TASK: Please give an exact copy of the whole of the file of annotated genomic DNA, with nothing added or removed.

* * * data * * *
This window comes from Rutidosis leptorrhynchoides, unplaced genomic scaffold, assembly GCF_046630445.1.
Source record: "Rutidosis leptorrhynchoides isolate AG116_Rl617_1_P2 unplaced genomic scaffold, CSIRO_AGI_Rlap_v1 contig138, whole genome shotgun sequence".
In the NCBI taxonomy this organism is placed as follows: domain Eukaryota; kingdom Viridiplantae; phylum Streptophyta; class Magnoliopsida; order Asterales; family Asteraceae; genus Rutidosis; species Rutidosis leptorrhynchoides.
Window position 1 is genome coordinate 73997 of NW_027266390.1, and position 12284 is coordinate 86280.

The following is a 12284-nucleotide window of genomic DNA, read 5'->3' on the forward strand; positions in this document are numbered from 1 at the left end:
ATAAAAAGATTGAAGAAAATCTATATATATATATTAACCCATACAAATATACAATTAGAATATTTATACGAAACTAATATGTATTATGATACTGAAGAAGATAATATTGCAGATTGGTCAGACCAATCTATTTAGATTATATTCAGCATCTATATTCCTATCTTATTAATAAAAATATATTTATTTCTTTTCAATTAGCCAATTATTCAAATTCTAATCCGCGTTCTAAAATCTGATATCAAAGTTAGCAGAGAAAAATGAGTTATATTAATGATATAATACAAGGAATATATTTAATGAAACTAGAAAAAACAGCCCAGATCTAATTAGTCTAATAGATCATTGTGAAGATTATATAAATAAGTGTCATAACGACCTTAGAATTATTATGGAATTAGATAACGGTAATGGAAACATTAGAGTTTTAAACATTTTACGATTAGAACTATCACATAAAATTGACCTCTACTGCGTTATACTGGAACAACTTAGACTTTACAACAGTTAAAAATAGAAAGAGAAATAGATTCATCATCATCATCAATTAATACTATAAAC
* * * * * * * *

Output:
This window comes from Rutidosis leptorrhynchoides, unplaced genomic scaffold, assembly GCF_046630445.1.
Source record: "Rutidosis leptorrhynchoides isolate AG116_Rl617_1_P2 unplaced genomic scaffold, CSIRO_AGI_Rlap_v1 contig138, whole genome shotgun sequence".
In the NCBI taxonomy this organism is placed as follows: domain Eukaryota; kingdom Viridiplantae; phylum Streptophyta; class Magnoliopsida; order Asterales; family Asteraceae; genus Rutidosis; species Rutidosis leptorrhynchoides.
Window position 1 is genome coordinate 73997 of NW_027266390.1, and position 12284 is coordinate 86280.

The following is a 12284-nucleotide window of genomic DNA, read 5'->3' on the forward strand; positions in this document are numbered from 1 at the left end:
ATAAAAAGATTGAAGAAAATCTATATATATATATTAACCCATACAAATATACAATTAGAATATTTATACGAAACTAATATGTATTATGATACTGAAGAAGATAATATTGCAGATTGGTCAGACCAATCTATTTAGATTATATTCAGCATCTATATTCCTATCTTATTAATAAAAATATATTTATTTCTTTTCAATTAGCCAATTATTCAAATTCTAATCCGCGTTCTAAAATCTGATATCAAAGTTAGCAGAGAAAAATGAGTTATATTAATGATATAATACAAGGAATATATTTAATGAAACTAGAAAAAACAGCCCAGATCTAATTAGTCTAATAGATCATTGTGAAGATTATATAAATAAGTGTCATAACGACCTTAGAATTATTATGGAATTAGATAACGGTAATGGAAACATTAGAGTTTTAAACATTTTACGATTAGAACTATCACATAAAATTGACCTCTACTGCGTTATACTGGAACAACTTAGACTTTACAACAGTTAAAAATAGAAAGAGAAATAGATTCATCATCATCATCAATTAATACTATAAAC